The HTC One M8 for Windows (Phone) should be available tomorrow in the USA on Verizon, and includes the following specifications (apart from the OS, identical to the Android release):
- Windows Phone 8.1 Update 1 (the first Windows Phone to ship with this, if true)
- 160g, 146 x 71 x 9mm
- 2.3 GHz quad-core, Qualcomm Snapdragon 801
- 32GB internal storage
- micro SD expansion (up to 128GB)
- 2GB of RAM
- 5" 1080p HD, Super LCD3 display with Corning Gorilla Glass 3
- (Sealed) 2600 mAh battery
- 4MP HTC 'UltraPixel' main camera, plus secondary 'depth field' camera and 'UFocus' feature
- 5MP front-facing camera
- uses nano SIM
- Front facing 'Boomsound' stereo speakers
- Blinkfeed news and feed aggregator application
- HTC Dot View case
There's also, reportedly, support for HTC's Dot View case, allowing you to interact with the device when the case is closed. The accessory will let you see who is calling, to accept or reject the call and, by swiping down, you can access Cortana.
The 'HTC One for Windows' is 'exclusive' to Verizon Wireless and is available for $99 with a new contract or $30 with Verizon Edge.
A very interesting addition to the Windows Phone stable for mid 2014. We've seen a lot of Far East licensees launch devices, but this USA-launched phone stands by far the best chance of making it to other carriers and countries, at least from our European point of view.
The One (M8)'s specs aren't totally dissimilar to those of the existing Nokia Lumia 930, with the card expansion, speaker set-up and Dot View case being the main differentiators, other than the materials used. Plus the camera, of course.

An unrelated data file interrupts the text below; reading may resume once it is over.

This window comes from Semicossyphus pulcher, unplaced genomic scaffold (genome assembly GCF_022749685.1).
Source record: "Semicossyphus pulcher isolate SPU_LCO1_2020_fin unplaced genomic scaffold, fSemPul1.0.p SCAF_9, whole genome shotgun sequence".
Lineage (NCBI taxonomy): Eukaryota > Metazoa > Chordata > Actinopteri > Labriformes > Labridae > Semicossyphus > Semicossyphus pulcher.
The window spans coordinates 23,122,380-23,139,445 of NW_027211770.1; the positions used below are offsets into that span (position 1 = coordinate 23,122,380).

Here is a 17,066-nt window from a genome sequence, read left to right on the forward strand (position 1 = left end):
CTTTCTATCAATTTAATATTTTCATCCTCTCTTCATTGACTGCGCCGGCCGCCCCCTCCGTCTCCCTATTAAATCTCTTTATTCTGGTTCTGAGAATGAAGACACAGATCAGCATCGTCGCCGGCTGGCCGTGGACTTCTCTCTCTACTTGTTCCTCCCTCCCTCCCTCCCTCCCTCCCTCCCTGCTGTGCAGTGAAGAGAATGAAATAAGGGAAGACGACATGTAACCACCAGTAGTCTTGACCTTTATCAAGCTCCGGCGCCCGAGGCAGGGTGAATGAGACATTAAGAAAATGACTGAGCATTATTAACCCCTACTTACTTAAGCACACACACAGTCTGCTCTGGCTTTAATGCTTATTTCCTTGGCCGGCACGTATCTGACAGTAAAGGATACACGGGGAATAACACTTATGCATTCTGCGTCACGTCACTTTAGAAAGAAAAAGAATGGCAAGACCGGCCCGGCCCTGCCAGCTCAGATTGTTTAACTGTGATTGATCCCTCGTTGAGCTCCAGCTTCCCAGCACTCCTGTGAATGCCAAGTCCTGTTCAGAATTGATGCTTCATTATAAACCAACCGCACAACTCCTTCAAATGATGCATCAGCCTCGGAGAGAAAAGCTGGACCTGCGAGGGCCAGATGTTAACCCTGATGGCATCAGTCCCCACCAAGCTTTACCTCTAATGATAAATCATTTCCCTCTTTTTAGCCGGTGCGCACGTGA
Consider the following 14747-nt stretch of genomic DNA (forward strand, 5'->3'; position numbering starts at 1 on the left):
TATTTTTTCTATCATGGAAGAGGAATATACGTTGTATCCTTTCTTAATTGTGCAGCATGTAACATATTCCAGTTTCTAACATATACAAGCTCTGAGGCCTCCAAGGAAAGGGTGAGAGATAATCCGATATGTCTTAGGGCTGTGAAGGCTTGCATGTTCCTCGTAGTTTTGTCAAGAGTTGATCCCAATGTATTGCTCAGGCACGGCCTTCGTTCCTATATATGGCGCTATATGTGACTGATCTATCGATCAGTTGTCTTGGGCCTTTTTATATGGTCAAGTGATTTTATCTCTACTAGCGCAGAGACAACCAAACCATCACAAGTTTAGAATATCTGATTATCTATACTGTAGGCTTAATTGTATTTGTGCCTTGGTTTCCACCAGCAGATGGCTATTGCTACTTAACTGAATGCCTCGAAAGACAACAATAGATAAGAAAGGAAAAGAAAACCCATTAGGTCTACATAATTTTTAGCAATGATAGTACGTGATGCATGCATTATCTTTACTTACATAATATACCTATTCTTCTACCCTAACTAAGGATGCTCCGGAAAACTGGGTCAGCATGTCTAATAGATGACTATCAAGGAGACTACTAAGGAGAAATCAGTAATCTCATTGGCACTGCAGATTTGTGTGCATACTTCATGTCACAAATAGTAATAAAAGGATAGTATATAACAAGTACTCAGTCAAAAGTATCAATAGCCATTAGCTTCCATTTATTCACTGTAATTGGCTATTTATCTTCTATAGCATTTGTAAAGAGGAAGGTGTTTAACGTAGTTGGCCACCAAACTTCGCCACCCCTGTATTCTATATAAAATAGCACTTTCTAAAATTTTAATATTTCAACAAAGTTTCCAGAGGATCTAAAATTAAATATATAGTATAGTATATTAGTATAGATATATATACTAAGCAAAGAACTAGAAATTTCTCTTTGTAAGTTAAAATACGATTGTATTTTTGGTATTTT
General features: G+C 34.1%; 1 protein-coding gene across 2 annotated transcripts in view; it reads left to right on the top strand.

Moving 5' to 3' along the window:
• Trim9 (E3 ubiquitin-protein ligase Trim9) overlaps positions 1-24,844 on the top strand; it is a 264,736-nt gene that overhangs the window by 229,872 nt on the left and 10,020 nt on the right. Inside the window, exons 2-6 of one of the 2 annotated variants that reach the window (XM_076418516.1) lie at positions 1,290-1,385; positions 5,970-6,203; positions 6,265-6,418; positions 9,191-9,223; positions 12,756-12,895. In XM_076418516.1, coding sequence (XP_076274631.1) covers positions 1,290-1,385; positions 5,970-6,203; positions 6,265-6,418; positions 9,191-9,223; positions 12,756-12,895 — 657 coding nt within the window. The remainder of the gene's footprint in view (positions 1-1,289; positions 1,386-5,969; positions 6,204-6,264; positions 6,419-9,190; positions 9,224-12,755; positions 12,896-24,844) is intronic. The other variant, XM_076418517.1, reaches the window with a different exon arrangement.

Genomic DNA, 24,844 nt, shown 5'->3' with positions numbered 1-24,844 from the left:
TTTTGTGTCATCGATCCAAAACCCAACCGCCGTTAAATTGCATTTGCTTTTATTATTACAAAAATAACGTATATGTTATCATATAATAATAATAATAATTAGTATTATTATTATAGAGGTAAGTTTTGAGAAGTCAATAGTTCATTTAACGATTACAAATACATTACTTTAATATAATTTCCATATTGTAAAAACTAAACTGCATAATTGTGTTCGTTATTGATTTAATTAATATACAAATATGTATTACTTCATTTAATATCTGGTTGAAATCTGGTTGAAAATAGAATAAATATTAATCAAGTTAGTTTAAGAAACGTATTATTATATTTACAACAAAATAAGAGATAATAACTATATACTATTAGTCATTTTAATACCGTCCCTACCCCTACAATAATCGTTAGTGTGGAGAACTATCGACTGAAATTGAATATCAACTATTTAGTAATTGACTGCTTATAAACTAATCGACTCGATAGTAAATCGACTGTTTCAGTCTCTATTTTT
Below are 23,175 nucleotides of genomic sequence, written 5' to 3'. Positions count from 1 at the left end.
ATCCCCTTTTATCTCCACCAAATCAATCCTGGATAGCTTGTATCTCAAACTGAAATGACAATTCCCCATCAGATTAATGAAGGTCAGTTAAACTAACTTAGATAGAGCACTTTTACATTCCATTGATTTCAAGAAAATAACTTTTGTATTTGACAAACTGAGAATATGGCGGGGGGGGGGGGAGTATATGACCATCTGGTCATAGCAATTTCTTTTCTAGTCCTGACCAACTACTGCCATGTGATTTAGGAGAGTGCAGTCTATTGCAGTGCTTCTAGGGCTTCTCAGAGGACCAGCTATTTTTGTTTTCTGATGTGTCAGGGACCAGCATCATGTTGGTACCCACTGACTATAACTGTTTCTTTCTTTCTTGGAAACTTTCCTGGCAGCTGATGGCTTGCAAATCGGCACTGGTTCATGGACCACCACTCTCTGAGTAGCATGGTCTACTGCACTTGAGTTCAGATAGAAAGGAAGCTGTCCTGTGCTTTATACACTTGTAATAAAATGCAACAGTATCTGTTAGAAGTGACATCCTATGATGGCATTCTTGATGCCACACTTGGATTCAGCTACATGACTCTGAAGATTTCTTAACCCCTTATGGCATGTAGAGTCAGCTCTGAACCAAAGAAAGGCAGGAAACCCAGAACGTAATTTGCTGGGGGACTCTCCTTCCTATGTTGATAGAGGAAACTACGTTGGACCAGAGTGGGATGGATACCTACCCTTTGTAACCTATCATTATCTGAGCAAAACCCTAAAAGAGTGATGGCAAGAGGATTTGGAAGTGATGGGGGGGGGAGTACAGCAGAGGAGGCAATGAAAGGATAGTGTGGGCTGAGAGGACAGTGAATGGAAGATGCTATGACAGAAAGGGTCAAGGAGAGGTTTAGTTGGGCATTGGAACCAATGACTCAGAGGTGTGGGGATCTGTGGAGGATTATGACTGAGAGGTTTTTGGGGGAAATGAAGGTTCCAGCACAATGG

For those that are wondering about the 'Ultrapixels' and 'depth field' camera, I've tested these at length in the Android world. The theory is that larger pixels enable better low light performance, but in practice, the resolution just isn't high enough for any kind of decent resolution once you start cropping or editing photos - almost every reviewer has ended up being a bit disappointed. Low light imagery is indeed quite good, but arguably not as good as that from Nokia's higher resolution OIS-assisted phone cameras.
The depth camera is interesting, providing extra information for the software to process images if needed, artificially (bokeh) blurring parts of the image away from the user selected 'focal point'. It's a kludge, but no more so than Nokia's also messy Refocus system, which works very differently. To be absolutely honest, neither system gets close to real, detailed depth of field of a close-up subject created by decent optics and a knowledgeable user.
We'll report on future One (M8) launches across the world in due course. It's not known how long the current 'exclusive' arrangement is valid for. AT&T in the USA has already said that it will offer the device in the future - my guess is three months exclusivity and then it's open season.
I'm puzzled over the OS version being used though - the video below (and hands-on reports at the event) talk about Windows Phone 8.1 Update 1 being used out of the box - forgive me, but isn't this OS version still in early testing, via the likes of the Developer Preview programme? Maybe HTC simply has a lot of confidence in the OS's stability now? Comments welcome!
PS. Verizon already has up a promotional video for the HTC One (M8) for Windows: